• What to expect: Decision makers on the marketing, business operations and IT teams should be involved in driving the decisions and requirements for a tech-stack audit, as their teams are the most accountable for how different components play together. For instance, IT and development teams will want to evaluate technical aspects of the stack, including integrations, APIs, security considerations and compliance requirements.
  • What to consider: The more disjointed a martech stack, the more challenging it is to have a single source of truth and leverage data effectively. That being said, it is essential to consider that some systems may not be replaceable. Outside the martech stack, data must also play well with other platforms, such as an enterprise resource planning (ERP) system. “Where else does that customer data need to play outside of that of the marketing tech stack?” asked Mendelsohn. “That’s a super big requirement that is much easier to fix upfront than later. And it actually is where a lot of problems get caused around measurement around compliance.”
  • What to use/resources: During this phase, a comprehensive assessment of the current technology inventory and business strategy will fuel cross-functional conversations. Discussions with key stakeholders across departments allow each side of the business to offer perspective into what the brand is trying to accomplish and the limitations teams face. Specific questions include:
    • What types of programs does a business want to run?
    • What areas are being invested in? (Subscriptions, mobile apps, etc.)
    • Are new product lines being added?
    • What are customers’ pain points and feature requests?
Characters stacking building blocks
Play 3: Create and issue a request for proposals

By creating a robust RFP, e-commerce businesses can properly and objectively evaluate martech vendors.

  • What to know: A well-thought-out RFP is the best tool for an e-commerce brand to attract qualified vendors and facilitate a structured evaluation process. An RFP generally has two components: the body — which frames the business need that is the root of the process — and the questions that prospective vendors must answer for consideration. Detailing the pain points that have spurred the RFP and how these have impacted the business gives candidates a clear opportunity to address how they would add value to the organization. The RFP should also include questions about activation, data storage, implementation and testing of the tech stack.
  • What to expect: Being rigid about processes and requirements when issuing the RFP ensures stakeholders can compare proposals apples-to-apples. “One thing I’ve seen cause problems on both sides is when a vendor tries to change the RFP after the fact, you end up with different businesses submitting based on different criteria,” Mendelsohn explained, complicating the subsequent scoring process.
  • What to consider: Once the RFP process is underway, stakeholders’ conversations become about trade-offs, Mendelsohn explained. “Even the easiest implementation takes time, so you’re weighing effort versus return on any re-platforming.” Mendelsohn also cautioned that stakeholders must agree upon non-negotiables before an RFP is issued to vendors.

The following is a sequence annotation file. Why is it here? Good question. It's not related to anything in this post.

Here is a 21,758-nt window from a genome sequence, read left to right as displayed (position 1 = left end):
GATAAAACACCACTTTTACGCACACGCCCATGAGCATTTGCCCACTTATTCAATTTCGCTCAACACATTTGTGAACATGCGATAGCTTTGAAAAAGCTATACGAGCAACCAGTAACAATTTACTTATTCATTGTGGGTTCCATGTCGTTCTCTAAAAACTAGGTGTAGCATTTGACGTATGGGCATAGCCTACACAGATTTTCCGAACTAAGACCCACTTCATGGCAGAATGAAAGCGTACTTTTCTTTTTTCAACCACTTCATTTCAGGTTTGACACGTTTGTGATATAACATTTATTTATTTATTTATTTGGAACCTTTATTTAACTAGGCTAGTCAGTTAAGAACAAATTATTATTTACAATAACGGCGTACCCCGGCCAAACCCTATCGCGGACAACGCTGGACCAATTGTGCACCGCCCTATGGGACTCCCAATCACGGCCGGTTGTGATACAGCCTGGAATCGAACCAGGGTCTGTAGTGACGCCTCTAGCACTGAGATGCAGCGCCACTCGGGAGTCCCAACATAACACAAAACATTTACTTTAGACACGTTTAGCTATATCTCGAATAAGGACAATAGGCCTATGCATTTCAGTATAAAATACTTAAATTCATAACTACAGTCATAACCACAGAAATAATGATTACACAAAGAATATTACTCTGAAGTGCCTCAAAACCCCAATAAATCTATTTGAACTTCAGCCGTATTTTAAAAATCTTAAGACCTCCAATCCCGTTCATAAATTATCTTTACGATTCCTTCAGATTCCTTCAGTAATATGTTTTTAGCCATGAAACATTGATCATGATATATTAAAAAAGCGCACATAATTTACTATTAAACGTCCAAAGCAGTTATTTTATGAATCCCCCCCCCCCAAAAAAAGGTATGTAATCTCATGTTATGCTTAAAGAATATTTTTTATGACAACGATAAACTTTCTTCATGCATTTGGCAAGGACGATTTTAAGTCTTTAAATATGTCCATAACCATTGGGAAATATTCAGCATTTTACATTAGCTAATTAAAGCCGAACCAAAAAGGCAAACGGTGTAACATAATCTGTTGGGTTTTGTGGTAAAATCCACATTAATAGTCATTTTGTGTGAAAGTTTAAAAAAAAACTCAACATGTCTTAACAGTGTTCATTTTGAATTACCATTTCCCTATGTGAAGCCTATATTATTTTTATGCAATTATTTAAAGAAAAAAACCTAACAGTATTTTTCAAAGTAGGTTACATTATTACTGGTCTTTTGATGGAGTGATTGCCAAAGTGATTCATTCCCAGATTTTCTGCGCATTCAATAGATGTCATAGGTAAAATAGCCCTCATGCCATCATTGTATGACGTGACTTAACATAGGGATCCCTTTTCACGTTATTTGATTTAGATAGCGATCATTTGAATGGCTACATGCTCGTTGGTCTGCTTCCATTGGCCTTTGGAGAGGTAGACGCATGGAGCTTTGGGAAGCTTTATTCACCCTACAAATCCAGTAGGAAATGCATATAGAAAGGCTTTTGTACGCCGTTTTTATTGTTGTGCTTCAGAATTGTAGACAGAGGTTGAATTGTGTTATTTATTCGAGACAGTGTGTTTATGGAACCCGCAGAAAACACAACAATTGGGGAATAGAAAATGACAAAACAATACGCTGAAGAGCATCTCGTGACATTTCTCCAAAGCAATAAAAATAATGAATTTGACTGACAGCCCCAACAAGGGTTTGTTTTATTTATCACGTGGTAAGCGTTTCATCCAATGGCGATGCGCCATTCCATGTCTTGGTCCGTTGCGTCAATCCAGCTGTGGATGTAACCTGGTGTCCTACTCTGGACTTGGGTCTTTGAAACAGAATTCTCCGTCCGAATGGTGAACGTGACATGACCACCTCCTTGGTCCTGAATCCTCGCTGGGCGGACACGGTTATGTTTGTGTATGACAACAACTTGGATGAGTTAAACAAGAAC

• What to use/resources: The body of an RFP may include several sections, including a business overview, scope of work (including details on budget allocation, technical infrastructure and compliance requirements), anticipated roadblocks and logistical parameters (including project timelines and formatting guidelines). Vendor questions in the RFP can span several categories, including company overview, data handling, marketing channels, data science, developer experience, analytics and reporting, security and infrastructure, ecosystem, pricing and successful use cases.
Call for proposals
Play 4: Create an implementation plan before vendor selection

Even the most straightforward martech stack implementations take time, but being prepared helps limit the potential for breakage during the transition.

  • What to know: An implementation plan, including onboarding and data transfer, should be part of the RFP process. “Before you even choose a vendor, you need to build the right cross-functional team, having a clear leader and timelines agreed upon internally,” Mendelsohn said. That internal alignment before making a final selection is really the key to a successful implementation.” 
  • What to expect: RFP submissions from prospective vendors can give organizations insights into how the implementation process will work. Mendelsohn pointed to customer testimonials and recommended that brands look for vendors that have successfully worked with businesses of similar sizes.
  • What to consider: Different departments may work on their own timelines, which must be clarified before implementing a new tech stack. For instance, an IT team may be implementing the technical aspect of a new marketing stack while a marketing team is testing processes and flows for a tentpole shopping event, creating confusion.
  • What to use/resources: Transparency around resource allocation — including budgets and personnel — as well as timelines and milestones — is essential for key stakeholders to create an implementation plan. These expectations can then be communicated to prospective vendors to ensure alignment.
Play 5: Evaluate RFP responses and select a vendor